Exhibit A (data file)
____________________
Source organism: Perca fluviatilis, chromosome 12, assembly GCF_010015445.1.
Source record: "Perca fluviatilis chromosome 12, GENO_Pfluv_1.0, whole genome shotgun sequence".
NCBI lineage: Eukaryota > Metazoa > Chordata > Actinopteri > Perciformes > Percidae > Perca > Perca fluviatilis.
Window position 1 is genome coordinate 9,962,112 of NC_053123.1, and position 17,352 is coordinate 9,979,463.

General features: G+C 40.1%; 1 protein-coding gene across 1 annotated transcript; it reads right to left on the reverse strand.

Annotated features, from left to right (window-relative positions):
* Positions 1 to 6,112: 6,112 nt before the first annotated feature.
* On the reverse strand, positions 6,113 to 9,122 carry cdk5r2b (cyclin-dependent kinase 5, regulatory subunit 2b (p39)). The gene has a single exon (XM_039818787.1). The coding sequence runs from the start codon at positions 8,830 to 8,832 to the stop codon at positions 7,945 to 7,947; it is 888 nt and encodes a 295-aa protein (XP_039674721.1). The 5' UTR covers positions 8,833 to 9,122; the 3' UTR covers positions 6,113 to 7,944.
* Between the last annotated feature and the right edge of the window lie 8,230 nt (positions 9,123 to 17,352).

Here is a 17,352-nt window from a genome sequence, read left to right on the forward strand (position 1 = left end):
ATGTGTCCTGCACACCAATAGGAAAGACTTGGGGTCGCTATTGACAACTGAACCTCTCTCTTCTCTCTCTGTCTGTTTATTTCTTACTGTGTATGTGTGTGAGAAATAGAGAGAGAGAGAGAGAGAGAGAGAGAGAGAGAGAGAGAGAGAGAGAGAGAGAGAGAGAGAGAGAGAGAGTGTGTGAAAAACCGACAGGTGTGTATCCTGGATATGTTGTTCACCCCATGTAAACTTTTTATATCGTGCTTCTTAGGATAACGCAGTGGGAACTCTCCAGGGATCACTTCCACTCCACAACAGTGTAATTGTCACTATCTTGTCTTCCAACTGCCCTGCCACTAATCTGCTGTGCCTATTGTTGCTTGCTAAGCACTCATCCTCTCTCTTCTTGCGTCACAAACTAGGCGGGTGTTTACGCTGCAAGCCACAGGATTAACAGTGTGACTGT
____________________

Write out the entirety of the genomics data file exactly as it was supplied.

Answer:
Source organism: Perca fluviatilis, chromosome 12, assembly GCF_010015445.1.
Source record: "Perca fluviatilis chromosome 12, GENO_Pfluv_1.0, whole genome shotgun sequence".
NCBI lineage: Eukaryota > Metazoa > Chordata > Actinopteri > Perciformes > Percidae > Perca > Perca fluviatilis.
Window position 1 is genome coordinate 9,962,112 of NC_053123.1, and position 17,352 is coordinate 9,979,463.

General features: G+C 40.1%; 1 protein-coding gene across 1 annotated transcript; it reads right to left on the reverse strand.

Annotated features, from left to right (window-relative positions):
* Positions 1 to 6,112: 6,112 nt before the first annotated feature.
* On the reverse strand, positions 6,113 to 9,122 carry cdk5r2b (cyclin-dependent kinase 5, regulatory subunit 2b (p39)). The gene has a single exon (XM_039818787.1). The coding sequence runs from the start codon at positions 8,830 to 8,832 to the stop codon at positions 7,945 to 7,947; it is 888 nt and encodes a 295-aa protein (XP_039674721.1). The 5' UTR covers positions 8,833 to 9,122; the 3' UTR covers positions 6,113 to 7,944.
* Between the last annotated feature and the right edge of the window lie 8,230 nt (positions 9,123 to 17,352).

Here is a 17,352-nt window from a genome sequence, read left to right on the forward strand (position 1 = left end):
ATGTGTCCTGCACACCAATAGGAAAGACTTGGGGTCGCTATTGACAACTGAACCTCTCTCTTCTCTCTCTGTCTGTTTATTTCTTACTGTGTATGTGTGTGAGAAATAGAGAGAGAGAGAGAGAGAGAGAGAGAGAGAGAGAGAGAGAGAGAGAGAGAGAGAGAGAGAGAGAGAGAGTGTGTGAAAAACCGACAGGTGTGTATCCTGGATATGTTGTTCACCCCATGTAAACTTTTTATATCGTGCTTCTTAGGATAACGCAGTGGGAACTCTCCAGGGATCACTTCCACTCCACAACAGTGTAATTGTCACTATCTTGTCTTCCAACTGCCCTGCCACTAATCTGCTGTGCCTATTGTTGCTTGCTAAGCACTCATCCTCTCTCTTCTTGCGTCACAAACTAGGCGGGTGTTTACGCTGCAAGCCACAGGATTAACAGTGTGACTGT